In 2009, Norwegian designer Frode Bo Helland first sketched the modulated sans serif forms that would eventually become Vinter. Initially released in a single extremely light weight in 2012, Vinter is Helland’s exploration of the geometric serifless roman model.
“In an effort to infuse the contrasted letterforms with tension,” Helland said, “I wrapped them around a strict geometric skeleton. Vinter connects the dots between machine-age geometry and modulated strokes.”
Helland’s pure interpretation in the Roman carried over to Vinter’s companion italic. He employed a combination of slant and rotation to integrate the geometry and modulation logic of the upright styles into the design’s italic forms. Vinter’s circular ‘o’ and ‘O’ are signature elements, their integrity maintained between weights and throughout the italic variants. This geometric hallmark is also evident in forms such as ‘b’, ‘e’, and the single-storey ‘a’ of the italic.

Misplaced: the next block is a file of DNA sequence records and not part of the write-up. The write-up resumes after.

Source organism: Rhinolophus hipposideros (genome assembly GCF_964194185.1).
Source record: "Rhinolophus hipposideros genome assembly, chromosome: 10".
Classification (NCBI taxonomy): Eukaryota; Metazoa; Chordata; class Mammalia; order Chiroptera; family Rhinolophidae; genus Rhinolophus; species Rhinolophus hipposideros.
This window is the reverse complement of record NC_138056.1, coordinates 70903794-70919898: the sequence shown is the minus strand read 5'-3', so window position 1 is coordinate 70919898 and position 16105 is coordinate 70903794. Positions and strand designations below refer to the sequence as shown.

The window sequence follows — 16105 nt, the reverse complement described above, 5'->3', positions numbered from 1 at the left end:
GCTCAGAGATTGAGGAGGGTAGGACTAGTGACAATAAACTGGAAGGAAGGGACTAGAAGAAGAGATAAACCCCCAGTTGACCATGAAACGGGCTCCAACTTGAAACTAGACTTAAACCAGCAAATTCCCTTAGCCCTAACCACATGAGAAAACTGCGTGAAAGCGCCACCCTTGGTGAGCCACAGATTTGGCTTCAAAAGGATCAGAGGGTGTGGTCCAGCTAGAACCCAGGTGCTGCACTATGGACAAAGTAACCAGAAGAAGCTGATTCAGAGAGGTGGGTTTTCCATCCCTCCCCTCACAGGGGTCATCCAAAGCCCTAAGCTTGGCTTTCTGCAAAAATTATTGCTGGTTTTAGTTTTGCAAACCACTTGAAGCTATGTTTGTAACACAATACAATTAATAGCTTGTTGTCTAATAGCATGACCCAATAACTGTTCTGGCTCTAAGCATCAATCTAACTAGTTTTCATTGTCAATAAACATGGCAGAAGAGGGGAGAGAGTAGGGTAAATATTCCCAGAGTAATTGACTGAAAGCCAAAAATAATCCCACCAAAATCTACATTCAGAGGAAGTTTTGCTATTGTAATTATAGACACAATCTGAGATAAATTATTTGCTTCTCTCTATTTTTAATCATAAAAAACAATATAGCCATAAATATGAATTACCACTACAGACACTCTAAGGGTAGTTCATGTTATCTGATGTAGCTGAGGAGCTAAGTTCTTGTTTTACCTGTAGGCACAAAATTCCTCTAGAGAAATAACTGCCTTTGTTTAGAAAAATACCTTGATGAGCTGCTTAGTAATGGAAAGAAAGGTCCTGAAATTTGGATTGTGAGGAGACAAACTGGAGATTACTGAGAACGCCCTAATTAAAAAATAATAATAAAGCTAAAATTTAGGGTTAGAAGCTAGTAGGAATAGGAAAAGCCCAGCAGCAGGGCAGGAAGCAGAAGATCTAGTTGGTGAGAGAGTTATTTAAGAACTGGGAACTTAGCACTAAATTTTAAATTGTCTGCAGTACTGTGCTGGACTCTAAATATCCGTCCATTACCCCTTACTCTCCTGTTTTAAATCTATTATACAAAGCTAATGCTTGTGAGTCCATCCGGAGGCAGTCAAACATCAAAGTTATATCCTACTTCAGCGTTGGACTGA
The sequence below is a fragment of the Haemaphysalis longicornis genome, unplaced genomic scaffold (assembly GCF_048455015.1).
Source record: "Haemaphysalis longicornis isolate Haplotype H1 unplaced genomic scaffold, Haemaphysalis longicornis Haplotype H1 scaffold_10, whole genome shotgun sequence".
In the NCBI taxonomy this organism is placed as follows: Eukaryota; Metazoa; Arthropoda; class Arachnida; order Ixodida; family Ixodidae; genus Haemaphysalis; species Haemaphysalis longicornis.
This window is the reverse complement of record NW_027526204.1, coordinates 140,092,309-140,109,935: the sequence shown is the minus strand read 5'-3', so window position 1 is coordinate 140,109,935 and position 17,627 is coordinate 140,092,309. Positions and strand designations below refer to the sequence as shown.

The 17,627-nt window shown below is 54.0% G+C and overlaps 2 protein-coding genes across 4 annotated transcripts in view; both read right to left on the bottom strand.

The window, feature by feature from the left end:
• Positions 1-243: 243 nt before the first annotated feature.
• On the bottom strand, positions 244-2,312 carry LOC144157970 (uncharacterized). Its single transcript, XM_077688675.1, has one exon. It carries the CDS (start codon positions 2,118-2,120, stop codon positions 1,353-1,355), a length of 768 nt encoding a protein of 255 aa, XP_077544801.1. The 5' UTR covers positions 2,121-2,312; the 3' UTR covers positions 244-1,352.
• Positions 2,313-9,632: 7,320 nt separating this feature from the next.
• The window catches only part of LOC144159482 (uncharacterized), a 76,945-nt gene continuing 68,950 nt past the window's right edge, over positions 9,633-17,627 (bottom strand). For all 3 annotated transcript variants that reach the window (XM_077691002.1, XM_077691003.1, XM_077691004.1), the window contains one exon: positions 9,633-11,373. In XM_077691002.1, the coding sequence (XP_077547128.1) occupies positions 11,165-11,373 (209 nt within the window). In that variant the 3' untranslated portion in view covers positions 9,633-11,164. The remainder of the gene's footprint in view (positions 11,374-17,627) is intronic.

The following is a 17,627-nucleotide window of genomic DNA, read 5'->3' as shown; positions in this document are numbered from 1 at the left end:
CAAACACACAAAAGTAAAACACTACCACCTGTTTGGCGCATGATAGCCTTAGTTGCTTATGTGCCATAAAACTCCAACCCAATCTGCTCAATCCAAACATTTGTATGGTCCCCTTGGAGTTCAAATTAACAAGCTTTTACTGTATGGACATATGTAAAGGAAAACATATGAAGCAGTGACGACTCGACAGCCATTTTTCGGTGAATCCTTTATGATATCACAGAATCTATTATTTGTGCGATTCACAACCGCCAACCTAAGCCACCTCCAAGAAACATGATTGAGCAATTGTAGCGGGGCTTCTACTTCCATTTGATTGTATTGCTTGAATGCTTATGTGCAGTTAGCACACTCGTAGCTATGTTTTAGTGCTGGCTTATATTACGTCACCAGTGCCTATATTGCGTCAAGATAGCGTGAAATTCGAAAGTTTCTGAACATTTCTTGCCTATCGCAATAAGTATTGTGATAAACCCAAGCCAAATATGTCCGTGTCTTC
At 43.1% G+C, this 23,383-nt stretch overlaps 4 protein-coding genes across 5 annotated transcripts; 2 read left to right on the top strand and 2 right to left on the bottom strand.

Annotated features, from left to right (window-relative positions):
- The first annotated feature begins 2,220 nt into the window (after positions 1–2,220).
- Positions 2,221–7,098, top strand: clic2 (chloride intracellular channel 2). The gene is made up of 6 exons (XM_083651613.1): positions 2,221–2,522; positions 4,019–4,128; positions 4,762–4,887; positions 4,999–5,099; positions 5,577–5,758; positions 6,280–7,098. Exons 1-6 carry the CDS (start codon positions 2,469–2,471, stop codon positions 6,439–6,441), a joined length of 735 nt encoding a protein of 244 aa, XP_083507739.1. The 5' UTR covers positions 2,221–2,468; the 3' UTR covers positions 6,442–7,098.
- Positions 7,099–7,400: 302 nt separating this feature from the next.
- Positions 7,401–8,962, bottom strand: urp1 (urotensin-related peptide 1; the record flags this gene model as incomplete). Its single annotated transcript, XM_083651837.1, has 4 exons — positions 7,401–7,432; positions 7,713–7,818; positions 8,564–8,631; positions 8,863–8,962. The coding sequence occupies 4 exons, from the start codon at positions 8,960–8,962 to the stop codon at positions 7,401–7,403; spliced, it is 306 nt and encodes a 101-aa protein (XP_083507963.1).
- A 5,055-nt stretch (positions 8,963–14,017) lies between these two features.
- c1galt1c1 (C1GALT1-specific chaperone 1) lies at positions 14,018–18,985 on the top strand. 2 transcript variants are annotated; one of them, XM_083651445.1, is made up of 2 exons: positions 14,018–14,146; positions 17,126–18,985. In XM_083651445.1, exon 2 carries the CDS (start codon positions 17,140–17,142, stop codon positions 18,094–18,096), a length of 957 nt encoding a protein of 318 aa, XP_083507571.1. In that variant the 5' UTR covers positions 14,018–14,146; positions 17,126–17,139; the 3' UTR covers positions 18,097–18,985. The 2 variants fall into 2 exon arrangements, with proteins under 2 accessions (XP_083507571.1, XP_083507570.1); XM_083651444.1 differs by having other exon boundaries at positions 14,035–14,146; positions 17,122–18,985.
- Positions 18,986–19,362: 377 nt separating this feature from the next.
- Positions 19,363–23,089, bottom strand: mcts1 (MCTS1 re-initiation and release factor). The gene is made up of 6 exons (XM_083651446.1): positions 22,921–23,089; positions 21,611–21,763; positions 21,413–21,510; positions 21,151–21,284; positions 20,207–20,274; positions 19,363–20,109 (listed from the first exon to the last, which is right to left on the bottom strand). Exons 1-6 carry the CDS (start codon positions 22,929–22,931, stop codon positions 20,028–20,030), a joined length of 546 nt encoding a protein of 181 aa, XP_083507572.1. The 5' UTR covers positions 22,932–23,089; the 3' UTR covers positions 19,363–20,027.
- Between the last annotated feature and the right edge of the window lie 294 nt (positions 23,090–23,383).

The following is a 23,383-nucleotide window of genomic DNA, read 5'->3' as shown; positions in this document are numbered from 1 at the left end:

“While serif typefaces commonly have cursive companions, most geometric sans serif italics are simply derived from the roman,” Helland said. “Despite optical adjustments, the signature shape of the circular ‘o’ is always lost in the process. Vinter’s approach is radically new.”
John Morgan Studio asked Helland to draw a heavier weight of Vinter, which would be used in branding London’s Royal Drawing School. Inspired to further expand Vinter, Helland drew multiple variants, resulting in a family of five weights (Thin, Extralight, Light, Regular, and Medium) with complementary italics.
Vinter’s fine strokes and delicately balanced details are intended for display applications, with the lightest weights sparkling at very large sizes. Web fonts were hand tuned by Monokrom and are designed to be used at 60 px or larger.
As with all Webtype offerings, all weights of Vinter may be tested for free for up to 30 days.